Pit latrines not serviced for decades in Pietermaritzburg.

Councillor says provision of sanitation is “in the pipeline”

Photo of a toiletResidents in Snathing, Pietermartizburg, say their pit latrines have not been emptied since 1996 by the municipality. Photo: Nompendulo Ngubane


“I have to hire at least four men to empty my toilet,” says 78-year-old pensioner Natalia Ngidi. She is one of many residents of Snathing, Pietermaritzburg, who have to pay people to service their toilets because the municipality fails to do so.

“I recently paid them R300 … That is the usual price,” says Ngidi. “My toilet was built along with the RDP house in 1996. Ever since, the toilets have not been emptied [by the municipality].”

The men Ngidi hires dig out the long drop with spades and then take the waste away in wheelbarrows.

“Each time they come to empty the toilet, I warn the neighbours. I tell them to close their windows and doors,” says Ngidi.

Ngidi lives with seven family members, three of them grandchildren, aged between one and three. Ngidi and other residents – such as the Zondi family of ten who live nearby and have two toilets, both full – say they have raised the issue repeatedly at community meetings. They say ward 11 councillor Sipho Madonda (ANC) promised that their toilets would be emptied.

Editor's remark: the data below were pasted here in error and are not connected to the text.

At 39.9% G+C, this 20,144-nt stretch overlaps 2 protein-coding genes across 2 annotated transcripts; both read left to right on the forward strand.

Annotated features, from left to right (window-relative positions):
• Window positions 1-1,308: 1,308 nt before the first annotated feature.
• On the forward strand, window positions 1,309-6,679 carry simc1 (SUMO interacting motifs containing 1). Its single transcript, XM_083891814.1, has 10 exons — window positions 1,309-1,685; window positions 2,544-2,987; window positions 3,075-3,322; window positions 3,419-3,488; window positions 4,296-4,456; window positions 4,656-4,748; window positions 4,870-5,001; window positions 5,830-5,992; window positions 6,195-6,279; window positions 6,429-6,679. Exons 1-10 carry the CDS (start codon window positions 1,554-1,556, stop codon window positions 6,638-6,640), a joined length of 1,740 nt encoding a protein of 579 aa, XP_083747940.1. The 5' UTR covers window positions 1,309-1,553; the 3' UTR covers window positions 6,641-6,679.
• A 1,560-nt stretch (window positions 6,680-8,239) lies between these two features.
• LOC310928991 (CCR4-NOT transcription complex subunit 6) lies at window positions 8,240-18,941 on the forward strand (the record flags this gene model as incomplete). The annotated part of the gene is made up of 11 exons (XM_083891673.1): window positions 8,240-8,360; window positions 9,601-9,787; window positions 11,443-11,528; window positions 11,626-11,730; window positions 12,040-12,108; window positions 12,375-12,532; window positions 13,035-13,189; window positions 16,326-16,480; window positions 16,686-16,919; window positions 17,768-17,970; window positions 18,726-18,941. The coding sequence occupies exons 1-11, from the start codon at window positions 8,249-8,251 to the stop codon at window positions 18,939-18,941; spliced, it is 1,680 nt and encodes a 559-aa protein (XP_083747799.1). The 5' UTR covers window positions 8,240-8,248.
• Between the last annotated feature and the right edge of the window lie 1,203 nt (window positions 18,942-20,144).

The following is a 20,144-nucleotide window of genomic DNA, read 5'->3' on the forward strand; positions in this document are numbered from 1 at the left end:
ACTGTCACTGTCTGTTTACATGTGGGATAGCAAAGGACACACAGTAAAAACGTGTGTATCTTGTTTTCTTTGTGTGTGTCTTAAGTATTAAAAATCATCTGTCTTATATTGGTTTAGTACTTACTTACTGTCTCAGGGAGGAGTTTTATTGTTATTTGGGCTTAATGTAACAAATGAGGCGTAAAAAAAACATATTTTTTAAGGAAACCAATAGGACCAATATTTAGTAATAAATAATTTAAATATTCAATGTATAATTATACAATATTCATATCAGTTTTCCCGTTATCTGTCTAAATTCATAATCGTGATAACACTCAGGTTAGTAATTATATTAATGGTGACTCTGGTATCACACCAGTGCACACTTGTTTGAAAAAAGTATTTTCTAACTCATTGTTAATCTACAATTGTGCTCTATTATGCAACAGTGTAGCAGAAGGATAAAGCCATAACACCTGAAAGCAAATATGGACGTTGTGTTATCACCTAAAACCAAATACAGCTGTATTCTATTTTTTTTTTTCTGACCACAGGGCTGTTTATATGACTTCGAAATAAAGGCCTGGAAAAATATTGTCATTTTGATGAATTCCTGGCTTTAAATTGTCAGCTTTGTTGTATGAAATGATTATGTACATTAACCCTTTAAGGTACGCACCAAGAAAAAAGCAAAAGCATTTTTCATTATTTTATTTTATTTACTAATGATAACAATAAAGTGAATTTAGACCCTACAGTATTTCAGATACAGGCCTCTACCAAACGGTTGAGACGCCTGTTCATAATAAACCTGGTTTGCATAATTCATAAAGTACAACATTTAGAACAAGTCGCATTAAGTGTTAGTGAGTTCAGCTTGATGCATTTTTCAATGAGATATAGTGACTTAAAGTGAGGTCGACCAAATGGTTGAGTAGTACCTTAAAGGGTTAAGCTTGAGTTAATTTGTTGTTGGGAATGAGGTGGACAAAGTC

In June 2016 residents held a protest against Madonda and threatened to torch his home. They accused him of only developing the area of the ward in which he lives. They did not want him to stand for re-election but he was re-elected.

A resident, who said he was a pastor, told GroundUp: “Toilets are [only] part of the problem … Look around and see. The roads here are not tarred. We have no street lights. People get mugged every day. This area is not developed. These ward councillors are forever unavailable. They only come to people for votes.”

Madonda told GroundUp: “I am aware of the problem. Residents have told me about the toilets. Plans for sorting out that problem are in the pipeline. Currently, I cannot specify on the time frame … We want the matter fixed urgently. Unfortunately I cannot say when.”

article origionally written by GroundUp